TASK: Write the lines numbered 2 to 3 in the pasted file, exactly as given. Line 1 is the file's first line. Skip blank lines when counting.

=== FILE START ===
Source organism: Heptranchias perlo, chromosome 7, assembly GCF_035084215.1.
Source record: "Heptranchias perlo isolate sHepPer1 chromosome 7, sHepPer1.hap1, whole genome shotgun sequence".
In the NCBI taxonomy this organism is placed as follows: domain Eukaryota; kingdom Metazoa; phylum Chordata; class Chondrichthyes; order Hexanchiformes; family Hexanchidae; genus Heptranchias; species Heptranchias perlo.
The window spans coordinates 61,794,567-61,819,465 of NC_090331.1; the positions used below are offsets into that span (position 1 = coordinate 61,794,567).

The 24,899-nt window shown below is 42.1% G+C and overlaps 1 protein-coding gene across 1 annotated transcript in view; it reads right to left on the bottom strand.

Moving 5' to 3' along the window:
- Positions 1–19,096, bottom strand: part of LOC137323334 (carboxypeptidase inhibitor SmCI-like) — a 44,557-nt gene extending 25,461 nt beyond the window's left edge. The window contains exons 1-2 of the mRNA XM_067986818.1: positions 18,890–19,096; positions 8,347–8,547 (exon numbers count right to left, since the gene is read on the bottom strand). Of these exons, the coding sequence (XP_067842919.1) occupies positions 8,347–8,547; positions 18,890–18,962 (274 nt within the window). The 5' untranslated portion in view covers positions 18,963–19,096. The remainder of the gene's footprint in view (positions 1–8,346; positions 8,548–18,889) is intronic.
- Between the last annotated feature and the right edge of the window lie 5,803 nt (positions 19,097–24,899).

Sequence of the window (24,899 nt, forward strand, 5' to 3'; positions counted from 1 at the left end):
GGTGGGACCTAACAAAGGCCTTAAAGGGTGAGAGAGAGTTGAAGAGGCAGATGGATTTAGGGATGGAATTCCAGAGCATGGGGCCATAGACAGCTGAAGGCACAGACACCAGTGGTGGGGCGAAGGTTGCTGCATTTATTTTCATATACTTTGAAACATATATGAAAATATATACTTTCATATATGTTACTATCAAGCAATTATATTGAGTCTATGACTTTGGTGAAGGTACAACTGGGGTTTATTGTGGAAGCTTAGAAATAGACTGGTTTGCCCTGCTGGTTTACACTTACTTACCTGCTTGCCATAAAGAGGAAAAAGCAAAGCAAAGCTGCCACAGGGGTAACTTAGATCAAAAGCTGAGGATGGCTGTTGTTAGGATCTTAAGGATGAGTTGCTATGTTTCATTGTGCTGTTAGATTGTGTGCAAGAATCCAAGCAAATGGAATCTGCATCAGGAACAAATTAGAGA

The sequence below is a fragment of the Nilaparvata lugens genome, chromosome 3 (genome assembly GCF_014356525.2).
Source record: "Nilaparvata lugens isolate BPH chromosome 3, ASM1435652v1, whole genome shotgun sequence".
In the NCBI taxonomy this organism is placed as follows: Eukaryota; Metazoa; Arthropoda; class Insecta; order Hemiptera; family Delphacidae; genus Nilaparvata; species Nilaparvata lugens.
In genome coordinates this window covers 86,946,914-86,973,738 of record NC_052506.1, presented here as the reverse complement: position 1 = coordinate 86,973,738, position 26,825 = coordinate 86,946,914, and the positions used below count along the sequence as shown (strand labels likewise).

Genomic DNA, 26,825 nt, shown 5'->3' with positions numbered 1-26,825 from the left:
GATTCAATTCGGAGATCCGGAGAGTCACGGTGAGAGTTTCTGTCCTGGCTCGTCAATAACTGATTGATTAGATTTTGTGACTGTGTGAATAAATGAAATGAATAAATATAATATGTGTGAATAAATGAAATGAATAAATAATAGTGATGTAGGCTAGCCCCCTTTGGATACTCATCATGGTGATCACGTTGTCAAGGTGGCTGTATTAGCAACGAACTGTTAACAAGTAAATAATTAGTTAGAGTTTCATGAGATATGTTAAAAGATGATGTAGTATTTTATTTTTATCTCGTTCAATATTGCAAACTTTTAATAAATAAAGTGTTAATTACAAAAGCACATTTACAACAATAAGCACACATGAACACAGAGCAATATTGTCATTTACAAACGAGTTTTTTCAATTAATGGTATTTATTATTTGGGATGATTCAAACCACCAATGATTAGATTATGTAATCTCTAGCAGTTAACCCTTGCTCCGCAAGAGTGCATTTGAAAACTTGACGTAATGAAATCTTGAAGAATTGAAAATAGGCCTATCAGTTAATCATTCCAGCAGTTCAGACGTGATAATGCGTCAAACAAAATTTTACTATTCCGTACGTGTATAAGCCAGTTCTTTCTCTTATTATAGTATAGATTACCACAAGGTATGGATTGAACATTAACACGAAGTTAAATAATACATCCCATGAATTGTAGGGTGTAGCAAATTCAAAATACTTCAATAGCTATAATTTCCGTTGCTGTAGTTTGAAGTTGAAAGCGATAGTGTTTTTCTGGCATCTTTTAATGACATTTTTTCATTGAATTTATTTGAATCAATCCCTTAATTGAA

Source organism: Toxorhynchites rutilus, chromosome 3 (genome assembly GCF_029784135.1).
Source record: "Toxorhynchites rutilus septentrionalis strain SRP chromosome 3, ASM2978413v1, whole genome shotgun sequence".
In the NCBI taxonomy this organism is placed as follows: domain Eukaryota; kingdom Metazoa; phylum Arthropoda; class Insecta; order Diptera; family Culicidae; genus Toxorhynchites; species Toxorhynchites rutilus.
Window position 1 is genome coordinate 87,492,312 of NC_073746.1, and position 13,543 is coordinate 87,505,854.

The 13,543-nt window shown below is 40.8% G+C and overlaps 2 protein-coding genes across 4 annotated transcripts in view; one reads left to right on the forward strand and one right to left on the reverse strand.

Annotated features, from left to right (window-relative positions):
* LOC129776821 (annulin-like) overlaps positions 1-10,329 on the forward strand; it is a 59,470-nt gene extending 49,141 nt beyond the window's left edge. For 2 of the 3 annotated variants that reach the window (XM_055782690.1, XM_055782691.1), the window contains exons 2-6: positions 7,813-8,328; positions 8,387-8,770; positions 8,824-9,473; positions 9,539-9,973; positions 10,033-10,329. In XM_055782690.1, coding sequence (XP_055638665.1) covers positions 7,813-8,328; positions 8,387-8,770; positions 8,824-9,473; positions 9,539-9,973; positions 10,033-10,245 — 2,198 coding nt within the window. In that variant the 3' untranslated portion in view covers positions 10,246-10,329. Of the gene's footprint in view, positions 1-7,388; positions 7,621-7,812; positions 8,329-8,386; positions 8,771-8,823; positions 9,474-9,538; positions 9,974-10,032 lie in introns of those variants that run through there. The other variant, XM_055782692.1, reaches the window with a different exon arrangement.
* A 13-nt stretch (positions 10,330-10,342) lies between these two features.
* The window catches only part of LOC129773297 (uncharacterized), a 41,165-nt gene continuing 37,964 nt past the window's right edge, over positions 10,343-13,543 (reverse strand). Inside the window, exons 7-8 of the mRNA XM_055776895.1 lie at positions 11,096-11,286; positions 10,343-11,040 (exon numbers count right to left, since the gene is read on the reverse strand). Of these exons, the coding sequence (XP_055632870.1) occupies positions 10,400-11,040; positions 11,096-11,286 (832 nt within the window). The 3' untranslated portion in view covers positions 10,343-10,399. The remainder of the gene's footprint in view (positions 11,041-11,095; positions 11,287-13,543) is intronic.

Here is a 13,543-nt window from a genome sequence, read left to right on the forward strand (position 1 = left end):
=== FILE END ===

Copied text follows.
Source record: "Heptranchias perlo isolate sHepPer1 chromosome 7, sHepPer1.hap1, whole genome shotgun sequence".
In the NCBI taxonomy this organism is placed as follows: domain Eukaryota; kingdom Metazoa; phylum Chordata; class Chondrichthyes; order Hexanchiformes; family Hexanchidae; genus Heptranchias; species Heptranchias perlo.